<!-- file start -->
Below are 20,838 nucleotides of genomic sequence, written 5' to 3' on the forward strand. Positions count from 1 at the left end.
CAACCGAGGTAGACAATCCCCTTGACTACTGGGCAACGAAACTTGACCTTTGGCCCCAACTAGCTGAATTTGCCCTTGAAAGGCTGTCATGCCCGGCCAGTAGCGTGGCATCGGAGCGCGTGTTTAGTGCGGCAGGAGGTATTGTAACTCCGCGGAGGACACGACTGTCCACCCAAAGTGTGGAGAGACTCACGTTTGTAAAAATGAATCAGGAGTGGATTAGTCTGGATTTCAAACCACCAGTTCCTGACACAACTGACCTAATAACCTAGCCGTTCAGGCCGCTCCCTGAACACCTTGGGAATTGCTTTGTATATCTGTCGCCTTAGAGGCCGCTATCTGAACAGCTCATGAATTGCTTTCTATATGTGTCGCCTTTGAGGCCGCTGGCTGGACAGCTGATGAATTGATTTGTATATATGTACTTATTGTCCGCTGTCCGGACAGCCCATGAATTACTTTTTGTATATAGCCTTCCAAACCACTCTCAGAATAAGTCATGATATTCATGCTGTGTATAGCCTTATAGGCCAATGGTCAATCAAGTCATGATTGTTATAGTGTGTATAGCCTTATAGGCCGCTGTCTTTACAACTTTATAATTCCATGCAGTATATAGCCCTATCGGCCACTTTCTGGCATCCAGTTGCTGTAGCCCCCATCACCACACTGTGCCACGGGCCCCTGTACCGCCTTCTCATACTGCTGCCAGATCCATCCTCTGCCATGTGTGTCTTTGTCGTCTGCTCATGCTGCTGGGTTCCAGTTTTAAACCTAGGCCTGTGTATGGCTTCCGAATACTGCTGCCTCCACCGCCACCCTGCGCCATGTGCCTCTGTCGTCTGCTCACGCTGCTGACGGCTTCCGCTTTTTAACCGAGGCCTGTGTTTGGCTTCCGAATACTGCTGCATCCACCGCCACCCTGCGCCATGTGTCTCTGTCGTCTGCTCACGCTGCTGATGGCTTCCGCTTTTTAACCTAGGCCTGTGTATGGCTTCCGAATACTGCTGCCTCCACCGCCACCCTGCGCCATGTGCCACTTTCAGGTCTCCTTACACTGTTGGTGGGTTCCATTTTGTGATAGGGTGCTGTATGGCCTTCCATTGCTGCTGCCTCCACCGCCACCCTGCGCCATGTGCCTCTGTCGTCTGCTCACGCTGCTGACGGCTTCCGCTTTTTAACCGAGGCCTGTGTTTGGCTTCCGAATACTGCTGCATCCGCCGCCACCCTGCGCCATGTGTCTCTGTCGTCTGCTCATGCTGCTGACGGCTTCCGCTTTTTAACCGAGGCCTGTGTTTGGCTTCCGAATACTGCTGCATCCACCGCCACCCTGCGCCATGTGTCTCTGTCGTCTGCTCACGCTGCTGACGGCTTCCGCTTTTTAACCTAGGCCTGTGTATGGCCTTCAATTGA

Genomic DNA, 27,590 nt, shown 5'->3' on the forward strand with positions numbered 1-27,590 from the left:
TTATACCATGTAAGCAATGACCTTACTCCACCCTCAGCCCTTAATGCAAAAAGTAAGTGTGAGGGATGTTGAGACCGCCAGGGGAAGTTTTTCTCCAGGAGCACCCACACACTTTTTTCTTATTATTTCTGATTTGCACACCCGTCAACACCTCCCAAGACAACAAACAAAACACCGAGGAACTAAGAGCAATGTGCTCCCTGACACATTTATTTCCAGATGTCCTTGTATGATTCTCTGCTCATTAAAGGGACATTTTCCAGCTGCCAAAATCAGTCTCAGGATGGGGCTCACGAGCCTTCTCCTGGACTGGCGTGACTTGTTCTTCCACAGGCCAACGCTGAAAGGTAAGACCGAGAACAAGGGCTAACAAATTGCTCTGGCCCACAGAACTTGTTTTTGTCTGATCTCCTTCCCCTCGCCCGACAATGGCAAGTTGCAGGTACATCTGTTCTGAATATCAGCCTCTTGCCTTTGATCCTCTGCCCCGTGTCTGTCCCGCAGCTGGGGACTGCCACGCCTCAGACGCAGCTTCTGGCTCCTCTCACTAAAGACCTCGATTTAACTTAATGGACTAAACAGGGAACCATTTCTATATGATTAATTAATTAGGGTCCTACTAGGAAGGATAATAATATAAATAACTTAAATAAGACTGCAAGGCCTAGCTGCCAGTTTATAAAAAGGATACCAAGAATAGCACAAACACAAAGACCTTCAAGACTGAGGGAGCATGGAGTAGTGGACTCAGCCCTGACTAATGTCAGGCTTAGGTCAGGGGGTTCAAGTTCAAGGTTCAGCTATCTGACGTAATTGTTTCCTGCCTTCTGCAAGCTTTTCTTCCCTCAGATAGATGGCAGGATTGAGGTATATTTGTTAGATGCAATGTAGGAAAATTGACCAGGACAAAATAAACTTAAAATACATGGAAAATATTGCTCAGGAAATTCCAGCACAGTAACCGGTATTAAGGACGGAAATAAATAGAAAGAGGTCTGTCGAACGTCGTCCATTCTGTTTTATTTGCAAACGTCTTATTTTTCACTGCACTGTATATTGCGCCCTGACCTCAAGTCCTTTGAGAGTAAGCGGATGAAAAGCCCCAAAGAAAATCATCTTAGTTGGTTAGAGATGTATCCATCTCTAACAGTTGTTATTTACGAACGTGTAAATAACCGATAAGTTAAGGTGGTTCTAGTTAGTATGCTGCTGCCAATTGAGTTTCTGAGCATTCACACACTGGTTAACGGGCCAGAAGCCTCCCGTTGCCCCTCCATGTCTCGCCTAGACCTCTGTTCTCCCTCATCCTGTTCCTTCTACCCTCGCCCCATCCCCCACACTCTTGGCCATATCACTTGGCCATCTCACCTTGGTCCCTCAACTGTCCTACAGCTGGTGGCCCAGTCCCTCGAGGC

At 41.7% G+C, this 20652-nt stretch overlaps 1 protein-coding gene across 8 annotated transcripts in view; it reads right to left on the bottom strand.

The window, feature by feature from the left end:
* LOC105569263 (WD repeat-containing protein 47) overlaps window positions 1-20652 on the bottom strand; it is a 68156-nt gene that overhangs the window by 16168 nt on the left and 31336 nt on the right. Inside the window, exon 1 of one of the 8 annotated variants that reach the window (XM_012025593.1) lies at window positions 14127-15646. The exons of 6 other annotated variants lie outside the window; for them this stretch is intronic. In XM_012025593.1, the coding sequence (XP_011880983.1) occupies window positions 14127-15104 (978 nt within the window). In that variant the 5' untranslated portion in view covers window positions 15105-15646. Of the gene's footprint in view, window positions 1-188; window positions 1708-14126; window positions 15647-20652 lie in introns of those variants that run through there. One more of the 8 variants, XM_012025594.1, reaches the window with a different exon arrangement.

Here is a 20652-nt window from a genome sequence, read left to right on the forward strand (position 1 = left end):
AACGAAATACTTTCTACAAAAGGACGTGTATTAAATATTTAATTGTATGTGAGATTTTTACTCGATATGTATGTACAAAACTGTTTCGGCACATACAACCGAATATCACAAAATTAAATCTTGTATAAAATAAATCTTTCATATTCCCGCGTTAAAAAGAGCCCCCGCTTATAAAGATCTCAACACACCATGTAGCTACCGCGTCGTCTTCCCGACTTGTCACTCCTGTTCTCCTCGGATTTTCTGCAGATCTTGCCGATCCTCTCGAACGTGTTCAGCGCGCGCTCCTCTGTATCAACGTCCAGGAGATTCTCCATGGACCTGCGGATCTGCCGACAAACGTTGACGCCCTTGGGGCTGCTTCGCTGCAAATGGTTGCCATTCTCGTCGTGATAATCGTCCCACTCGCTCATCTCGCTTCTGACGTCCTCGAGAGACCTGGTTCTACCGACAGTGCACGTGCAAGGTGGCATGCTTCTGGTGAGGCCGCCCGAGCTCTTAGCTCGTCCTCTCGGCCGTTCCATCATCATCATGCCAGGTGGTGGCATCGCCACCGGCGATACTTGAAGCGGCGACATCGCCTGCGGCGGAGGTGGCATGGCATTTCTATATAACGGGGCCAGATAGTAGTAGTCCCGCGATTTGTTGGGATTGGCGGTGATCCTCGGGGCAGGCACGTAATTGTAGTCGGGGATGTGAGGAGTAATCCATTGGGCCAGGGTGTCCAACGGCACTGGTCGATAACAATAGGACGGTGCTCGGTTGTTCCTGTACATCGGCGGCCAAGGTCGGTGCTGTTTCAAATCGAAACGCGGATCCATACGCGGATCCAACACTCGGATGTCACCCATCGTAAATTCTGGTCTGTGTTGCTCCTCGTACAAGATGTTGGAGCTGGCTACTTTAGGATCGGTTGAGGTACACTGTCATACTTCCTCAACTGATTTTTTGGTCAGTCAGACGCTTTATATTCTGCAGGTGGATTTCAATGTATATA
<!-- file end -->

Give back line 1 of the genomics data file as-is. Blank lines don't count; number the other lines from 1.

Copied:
Below are 20,838 nucleotides of genomic sequence, written 5' to 3' on the forward strand. Positions count from 1 at the left end.